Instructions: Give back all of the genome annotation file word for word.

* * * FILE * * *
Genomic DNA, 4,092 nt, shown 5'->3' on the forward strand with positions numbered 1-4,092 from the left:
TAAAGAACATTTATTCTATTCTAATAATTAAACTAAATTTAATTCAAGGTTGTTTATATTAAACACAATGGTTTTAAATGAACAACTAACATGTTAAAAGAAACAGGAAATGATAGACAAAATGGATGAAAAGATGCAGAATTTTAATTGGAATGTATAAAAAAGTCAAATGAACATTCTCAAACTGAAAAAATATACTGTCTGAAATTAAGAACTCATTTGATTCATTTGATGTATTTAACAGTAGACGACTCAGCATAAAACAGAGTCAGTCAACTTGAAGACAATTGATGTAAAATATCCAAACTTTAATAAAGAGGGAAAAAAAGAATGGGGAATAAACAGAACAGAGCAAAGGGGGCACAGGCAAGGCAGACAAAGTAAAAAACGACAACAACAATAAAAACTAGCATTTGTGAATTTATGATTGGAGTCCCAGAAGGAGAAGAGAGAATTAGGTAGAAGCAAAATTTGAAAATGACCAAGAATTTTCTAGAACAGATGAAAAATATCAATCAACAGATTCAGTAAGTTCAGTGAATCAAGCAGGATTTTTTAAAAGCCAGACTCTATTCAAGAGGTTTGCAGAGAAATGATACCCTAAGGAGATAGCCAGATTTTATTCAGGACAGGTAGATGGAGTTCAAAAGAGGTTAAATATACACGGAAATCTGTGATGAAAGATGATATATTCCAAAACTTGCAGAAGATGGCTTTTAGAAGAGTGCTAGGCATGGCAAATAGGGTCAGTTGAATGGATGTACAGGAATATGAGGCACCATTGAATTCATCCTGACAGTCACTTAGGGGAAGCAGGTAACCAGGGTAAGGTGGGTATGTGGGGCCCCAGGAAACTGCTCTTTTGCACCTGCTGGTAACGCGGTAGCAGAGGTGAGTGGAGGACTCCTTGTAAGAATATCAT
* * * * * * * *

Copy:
Genomic DNA, 4,092 nt, shown 5'->3' on the forward strand with positions numbered 1-4,092 from the left:
TAAAGAACATTTATTCTATTCTAATAATTAAACTAAATTTAATTCAAGGTTGTTTATATTAAACACAATGGTTTTAAATGAACAACTAACATGTTAAAAGAAACAGGAAATGATAGACAAAATGGATGAAAAGATGCAGAATTTTAATTGGAATGTATAAAAAAGTCAAATGAACATTCTCAAACTGAAAAAATATACTGTCTGAAATTAAGAACTCATTTGATTCATTTGATGTATTTAACAGTAGACGACTCAGCATAAAACAGAGTCAGTCAACTTGAAGACAATTGATGTAAAATATCCAAACTTTAATAAAGAGGGAAAAAAAGAATGGGGAATAAACAGAACAGAGCAAAGGGGGCACAGGCAAGGCAGACAAAGTAAAAAACGACAACAACAATAAAAACTAGCATTTGTGAATTTATGATTGGAGTCCCAGAAGGAGAAGAGAGAATTAGGTAGAAGCAAAATTTGAAAATGACCAAGAATTTTCTAGAACAGATGAAAAATATCAATCAACAGATTCAGTAAGTTCAGTGAATCAAGCAGGATTTTTTAAAAGCCAGACTCTATTCAAGAGGTTTGCAGAGAAATGATACCCTAAGGAGATAGCCAGATTTTATTCAGGACAGGTAGATGGAGTTCAAAAGAGGTTAAATATACACGGAAATCTGTGATGAAAGATGATATATTCCAAAACTTGCAGAAGATGGCTTTTAGAAGAGTGCTAGGCATGGCAAATAGGGTCAGTTGAATGGATGTACAGGAATATGAGGCACCATTGAATTCATCCTGACAGTCACTTAGGGGAAGCAGGTAACCAGGGTAAGGTGGGTATGTGGGGCCCCAGGAAACTGCTCTTTTGCACCTGCTGGTAACGCGGTAGCAGAGGTGAGTGGAGGACTCCTTGTAAGAATATCAT